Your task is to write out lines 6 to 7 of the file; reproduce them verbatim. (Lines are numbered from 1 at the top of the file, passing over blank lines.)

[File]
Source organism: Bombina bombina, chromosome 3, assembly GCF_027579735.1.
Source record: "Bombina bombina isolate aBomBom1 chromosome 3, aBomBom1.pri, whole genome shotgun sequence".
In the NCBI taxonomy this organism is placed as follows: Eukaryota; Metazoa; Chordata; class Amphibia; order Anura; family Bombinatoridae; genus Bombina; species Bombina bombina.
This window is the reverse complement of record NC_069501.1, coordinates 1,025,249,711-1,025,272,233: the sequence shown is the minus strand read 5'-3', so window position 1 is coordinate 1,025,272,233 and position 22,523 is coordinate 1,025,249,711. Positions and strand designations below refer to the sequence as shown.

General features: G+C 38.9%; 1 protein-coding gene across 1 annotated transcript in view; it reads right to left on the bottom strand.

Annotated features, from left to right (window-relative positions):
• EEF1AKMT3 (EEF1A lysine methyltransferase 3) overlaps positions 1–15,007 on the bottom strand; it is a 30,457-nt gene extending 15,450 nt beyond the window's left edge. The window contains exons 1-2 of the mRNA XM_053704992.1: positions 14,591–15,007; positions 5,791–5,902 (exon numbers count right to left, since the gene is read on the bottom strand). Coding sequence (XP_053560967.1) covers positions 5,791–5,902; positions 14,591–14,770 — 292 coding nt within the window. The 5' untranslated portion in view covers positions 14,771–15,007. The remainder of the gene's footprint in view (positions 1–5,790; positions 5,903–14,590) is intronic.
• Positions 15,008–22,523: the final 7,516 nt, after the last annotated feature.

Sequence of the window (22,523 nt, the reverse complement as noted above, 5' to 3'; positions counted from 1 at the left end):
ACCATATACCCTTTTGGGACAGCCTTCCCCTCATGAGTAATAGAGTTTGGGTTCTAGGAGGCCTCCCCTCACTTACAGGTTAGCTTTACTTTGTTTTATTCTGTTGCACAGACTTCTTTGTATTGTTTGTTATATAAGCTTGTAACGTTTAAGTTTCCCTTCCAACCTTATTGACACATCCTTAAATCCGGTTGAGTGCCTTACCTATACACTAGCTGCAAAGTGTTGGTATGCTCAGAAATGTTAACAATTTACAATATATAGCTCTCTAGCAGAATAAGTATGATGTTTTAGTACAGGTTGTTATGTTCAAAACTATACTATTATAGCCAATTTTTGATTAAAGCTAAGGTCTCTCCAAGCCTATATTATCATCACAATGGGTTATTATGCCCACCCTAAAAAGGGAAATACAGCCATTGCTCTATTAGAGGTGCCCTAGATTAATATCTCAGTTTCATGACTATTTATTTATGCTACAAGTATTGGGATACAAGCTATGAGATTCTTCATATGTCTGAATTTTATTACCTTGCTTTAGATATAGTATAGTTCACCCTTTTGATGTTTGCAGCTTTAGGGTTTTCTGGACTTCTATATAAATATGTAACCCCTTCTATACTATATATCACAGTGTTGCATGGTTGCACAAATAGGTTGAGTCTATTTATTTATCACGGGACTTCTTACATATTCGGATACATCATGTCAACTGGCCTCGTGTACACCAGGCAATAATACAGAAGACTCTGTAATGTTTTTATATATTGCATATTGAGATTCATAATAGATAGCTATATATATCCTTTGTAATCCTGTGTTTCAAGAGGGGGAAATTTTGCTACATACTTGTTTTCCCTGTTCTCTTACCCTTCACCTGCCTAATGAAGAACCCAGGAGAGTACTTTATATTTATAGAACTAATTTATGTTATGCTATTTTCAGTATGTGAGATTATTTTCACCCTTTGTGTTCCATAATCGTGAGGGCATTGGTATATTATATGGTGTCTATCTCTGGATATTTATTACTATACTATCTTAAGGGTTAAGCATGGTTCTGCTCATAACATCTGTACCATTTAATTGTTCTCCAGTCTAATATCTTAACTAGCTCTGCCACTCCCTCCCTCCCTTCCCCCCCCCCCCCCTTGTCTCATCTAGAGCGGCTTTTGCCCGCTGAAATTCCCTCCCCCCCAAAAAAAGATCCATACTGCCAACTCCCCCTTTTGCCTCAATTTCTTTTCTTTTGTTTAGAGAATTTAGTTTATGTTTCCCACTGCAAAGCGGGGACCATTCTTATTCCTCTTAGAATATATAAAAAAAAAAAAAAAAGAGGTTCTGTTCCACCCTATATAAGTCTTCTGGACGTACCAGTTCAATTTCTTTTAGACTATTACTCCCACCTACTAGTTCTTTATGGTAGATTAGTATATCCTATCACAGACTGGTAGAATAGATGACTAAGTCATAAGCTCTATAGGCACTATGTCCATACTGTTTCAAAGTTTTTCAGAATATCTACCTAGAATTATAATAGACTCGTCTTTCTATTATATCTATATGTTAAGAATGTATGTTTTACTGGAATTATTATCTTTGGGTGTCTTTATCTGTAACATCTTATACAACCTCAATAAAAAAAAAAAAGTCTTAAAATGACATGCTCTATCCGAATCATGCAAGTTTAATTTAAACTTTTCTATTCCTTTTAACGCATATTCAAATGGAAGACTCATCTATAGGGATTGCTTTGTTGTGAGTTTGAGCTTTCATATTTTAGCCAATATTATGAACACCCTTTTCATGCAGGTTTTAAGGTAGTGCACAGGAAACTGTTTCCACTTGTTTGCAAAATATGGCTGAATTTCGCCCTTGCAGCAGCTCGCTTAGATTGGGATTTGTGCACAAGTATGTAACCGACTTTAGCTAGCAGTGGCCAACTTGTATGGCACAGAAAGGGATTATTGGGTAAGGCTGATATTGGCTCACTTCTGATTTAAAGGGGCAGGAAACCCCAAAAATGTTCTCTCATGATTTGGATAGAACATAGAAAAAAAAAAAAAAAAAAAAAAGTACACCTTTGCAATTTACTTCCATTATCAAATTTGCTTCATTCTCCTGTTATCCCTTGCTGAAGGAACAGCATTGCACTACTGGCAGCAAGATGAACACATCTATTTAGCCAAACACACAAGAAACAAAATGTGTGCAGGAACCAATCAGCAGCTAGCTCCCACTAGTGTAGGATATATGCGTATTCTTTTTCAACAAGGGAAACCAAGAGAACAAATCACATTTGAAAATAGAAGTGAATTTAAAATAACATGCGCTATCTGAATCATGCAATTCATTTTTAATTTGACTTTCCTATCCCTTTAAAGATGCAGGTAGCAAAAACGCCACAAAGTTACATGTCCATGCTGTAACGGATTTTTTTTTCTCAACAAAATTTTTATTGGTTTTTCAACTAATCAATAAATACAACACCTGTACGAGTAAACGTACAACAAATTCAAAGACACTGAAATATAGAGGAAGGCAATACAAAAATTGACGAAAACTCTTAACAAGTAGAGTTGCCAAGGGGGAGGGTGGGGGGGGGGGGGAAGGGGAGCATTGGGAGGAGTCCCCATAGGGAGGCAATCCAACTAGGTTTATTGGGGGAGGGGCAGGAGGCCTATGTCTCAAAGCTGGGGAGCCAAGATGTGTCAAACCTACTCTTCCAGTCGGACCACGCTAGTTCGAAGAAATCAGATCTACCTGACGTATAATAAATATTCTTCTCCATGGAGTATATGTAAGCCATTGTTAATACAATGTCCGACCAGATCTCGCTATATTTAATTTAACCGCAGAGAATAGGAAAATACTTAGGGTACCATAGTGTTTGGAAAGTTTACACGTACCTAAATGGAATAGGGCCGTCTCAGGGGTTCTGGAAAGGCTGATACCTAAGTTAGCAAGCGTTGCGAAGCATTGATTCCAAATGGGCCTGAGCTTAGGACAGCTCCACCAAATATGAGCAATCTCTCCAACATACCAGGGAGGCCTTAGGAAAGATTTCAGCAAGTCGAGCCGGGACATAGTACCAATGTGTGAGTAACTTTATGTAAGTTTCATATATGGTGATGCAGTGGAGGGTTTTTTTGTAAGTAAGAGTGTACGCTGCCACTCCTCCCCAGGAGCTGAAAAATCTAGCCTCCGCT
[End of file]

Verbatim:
Annotated features, from left to right (window-relative positions):
• EEF1AKMT3 (EEF1A lysine methyltransferase 3) overlaps positions 1–15,007 on the bottom strand; it is a 30,457-nt gene extending 15,450 nt beyond the window's left edge. The window contains exons 1-2 of the mRNA XM_053704992.1: positions 14,591–15,007; positions 5,791–5,902 (exon numbers count right to left, since the gene is read on the bottom strand). Coding sequence (XP_053560967.1) covers positions 5,791–5,902; positions 14,591–14,770 — 292 coding nt within the window. The 5' untranslated portion in view covers positions 14,771–15,007. The remainder of the gene's footprint in view (positions 1–5,790; positions 5,903–14,590) is intronic.